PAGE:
He was appointed a Canon in 1877 in recognition of his work in France to promote justice for workers and the poor. He still wanted to be a religious, but he could not find a community that would take him and adopt his ventures, especially his work for young workers. He had over 300 members in his association. He knew the Bishop wanted a College in St Quentin so he suggested in 1877 that he could start one if he was able to set up a religious community at the same time. The Bishop agreed and that was the beginning of the Oblates of the Sacred Heart.
The Community and College got off to a good start, but in 1883 the Bishop had some concerns, and one of the Sisters in the Convent was having ‘revelations’. He referred the matter to Rome, who closed the community down. People were amazed at the humble way Leo Dehon accepted it. Within 4 months the Church reversed its decision and the new Congregation grew from strength to strength, now to be known as Priests of the Sacred Heart.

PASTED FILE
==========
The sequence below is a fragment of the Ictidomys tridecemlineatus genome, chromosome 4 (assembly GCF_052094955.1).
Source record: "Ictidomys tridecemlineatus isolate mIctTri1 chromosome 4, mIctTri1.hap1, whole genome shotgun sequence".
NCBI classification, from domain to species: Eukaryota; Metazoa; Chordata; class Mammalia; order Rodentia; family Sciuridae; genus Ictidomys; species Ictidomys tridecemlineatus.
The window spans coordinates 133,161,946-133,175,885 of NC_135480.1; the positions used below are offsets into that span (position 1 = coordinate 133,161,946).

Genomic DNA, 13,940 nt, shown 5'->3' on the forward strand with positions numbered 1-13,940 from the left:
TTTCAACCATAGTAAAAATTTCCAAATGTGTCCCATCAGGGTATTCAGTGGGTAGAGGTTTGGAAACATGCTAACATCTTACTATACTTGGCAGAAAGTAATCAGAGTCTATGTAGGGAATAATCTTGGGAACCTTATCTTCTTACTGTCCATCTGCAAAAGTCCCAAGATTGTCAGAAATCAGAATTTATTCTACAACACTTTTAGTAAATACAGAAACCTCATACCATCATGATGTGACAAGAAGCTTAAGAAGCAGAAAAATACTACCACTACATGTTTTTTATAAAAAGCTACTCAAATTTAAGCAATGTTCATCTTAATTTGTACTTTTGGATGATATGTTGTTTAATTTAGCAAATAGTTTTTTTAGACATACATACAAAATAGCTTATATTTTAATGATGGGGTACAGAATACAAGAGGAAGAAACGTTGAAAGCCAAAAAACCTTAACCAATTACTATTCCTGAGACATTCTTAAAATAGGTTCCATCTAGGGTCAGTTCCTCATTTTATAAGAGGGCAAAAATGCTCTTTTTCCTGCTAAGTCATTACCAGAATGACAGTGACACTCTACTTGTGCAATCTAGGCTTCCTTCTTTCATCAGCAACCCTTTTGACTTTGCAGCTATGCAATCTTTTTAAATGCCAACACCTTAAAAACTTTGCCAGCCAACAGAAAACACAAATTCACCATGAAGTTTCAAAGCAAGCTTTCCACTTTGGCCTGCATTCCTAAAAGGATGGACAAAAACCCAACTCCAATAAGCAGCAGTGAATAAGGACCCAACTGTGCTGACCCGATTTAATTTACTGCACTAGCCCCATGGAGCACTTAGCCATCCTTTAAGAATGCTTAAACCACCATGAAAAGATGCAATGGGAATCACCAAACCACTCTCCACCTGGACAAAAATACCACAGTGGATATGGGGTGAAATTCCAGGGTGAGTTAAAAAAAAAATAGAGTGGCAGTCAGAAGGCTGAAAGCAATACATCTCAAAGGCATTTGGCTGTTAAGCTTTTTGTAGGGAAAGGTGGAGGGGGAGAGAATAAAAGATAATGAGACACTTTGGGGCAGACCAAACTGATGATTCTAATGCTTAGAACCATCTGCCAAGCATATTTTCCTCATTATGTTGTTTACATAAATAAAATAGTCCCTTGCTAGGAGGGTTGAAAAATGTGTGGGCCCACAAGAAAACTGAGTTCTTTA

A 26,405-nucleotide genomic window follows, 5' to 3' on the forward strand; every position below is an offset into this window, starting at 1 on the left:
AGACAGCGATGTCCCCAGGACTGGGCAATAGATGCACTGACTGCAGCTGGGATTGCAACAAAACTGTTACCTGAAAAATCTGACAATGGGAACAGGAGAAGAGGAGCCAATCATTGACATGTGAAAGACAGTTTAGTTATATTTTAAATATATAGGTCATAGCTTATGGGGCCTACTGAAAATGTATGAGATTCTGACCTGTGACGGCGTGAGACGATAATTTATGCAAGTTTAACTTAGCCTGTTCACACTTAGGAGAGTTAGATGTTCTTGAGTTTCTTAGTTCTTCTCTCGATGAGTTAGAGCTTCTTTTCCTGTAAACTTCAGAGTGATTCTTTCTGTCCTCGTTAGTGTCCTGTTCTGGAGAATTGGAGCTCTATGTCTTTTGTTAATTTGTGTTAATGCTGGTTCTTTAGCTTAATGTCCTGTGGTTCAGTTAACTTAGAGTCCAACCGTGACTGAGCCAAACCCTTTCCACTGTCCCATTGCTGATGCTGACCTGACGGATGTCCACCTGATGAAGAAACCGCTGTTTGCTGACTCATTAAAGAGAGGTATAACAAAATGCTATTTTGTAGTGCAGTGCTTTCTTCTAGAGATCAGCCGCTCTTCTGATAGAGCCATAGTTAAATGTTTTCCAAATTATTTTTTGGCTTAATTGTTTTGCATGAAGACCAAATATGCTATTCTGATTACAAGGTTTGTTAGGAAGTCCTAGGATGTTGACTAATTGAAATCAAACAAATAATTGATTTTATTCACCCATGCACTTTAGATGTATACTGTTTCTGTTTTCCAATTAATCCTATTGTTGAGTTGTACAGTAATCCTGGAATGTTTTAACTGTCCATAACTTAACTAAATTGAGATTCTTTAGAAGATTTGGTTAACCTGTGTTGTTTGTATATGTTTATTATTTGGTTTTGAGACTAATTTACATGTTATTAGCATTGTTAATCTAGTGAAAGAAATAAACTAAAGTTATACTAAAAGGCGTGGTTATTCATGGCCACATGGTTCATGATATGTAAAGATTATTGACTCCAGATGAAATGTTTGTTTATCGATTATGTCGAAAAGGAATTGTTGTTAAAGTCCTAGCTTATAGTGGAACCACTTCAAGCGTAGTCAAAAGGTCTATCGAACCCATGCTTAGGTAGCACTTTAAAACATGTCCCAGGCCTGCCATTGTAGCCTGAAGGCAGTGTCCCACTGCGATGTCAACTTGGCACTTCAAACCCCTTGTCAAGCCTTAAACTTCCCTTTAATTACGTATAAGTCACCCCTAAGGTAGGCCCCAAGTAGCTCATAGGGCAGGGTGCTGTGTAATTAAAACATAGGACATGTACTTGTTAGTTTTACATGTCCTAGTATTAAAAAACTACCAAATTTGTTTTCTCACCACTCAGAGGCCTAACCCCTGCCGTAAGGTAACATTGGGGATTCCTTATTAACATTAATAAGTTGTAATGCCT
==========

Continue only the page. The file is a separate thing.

The community soon spread to Luxembourg, Belgium, Netherlands and Germany. The first missionaries went to Uruguay and the Congo in 1888. Much of the Founder's energy was now concentrated on building up the community and inspiring his followers to spread his message to the needy - that God loves them, sin is forgiven, and something can be done about the unjust circumstances in which they find themselves. At the same time he become better known as a writer on the love of the Heart of Jesus and as a promoter of justice for the poor.